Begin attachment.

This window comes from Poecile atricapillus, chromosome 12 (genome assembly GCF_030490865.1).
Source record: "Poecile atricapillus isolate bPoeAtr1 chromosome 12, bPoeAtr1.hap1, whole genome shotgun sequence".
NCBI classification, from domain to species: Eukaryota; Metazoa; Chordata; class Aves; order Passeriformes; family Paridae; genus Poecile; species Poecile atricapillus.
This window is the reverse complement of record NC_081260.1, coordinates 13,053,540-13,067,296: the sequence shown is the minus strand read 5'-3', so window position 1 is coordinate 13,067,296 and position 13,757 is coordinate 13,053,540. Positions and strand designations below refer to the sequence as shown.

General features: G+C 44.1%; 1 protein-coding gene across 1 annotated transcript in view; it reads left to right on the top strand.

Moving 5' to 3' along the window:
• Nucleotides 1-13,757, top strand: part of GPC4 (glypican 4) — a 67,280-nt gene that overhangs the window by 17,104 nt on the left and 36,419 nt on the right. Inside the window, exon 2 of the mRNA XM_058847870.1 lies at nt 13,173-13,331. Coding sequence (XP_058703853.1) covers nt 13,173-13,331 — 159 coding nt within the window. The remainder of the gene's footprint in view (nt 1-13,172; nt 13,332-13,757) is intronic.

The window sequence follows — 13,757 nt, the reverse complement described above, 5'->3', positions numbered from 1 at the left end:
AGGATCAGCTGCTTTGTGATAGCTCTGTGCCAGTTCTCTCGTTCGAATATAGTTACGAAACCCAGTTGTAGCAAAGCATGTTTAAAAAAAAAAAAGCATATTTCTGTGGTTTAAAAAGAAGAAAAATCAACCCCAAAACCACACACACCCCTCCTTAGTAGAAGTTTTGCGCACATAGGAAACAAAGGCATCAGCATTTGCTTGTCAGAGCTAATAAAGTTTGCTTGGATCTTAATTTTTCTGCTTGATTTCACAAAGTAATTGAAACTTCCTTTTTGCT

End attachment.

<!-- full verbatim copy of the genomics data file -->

This window comes from Poecile atricapillus, chromosome 12 (genome assembly GCF_030490865.1).
Source record: "Poecile atricapillus isolate bPoeAtr1 chromosome 12, bPoeAtr1.hap1, whole genome shotgun sequence".
NCBI classification, from domain to species: Eukaryota; Metazoa; Chordata; class Aves; order Passeriformes; family Paridae; genus Poecile; species Poecile atricapillus.
This window is the reverse complement of record NC_081260.1, coordinates 13,053,540-13,067,296: the sequence shown is the minus strand read 5'-3', so window position 1 is coordinate 13,067,296 and position 13,757 is coordinate 13,053,540. Positions and strand designations below refer to the sequence as shown.

General features: G+C 44.1%; 1 protein-coding gene across 1 annotated transcript in view; it reads left to right on the top strand.

Moving 5' to 3' along the window:
• Nucleotides 1-13,757, top strand: part of GPC4 (glypican 4) — a 67,280-nt gene that overhangs the window by 17,104 nt on the left and 36,419 nt on the right. Inside the window, exon 2 of the mRNA XM_058847870.1 lies at nt 13,173-13,331. Coding sequence (XP_058703853.1) covers nt 13,173-13,331 — 159 coding nt within the window. The remainder of the gene's footprint in view (nt 1-13,172; nt 13,332-13,757) is intronic.

The window sequence follows — 13,757 nt, the reverse complement described above, 5'->3', positions numbered from 1 at the left end:
AGGATCAGCTGCTTTGTGATAGCTCTGTGCCAGTTCTCTCGTTCGAATATAGTTACGAAACCCAGTTGTAGCAAAGCATGTTTAAAAAAAAAAAAGCATATTTCTGTGGTTTAAAAAGAAGAAAAATCAACCCCAAAACCACACACACCCCTCCTTAGTAGAAGTTTTGCGCACATAGGAAACAAAGGCATCAGCATTTGCTTGTCAGAGCTAATAAAGTTTGCTTGGATCTTAATTTTTCTGCTTGATTTCACAAAGTAATTGAAACTTCCTTTTTGCT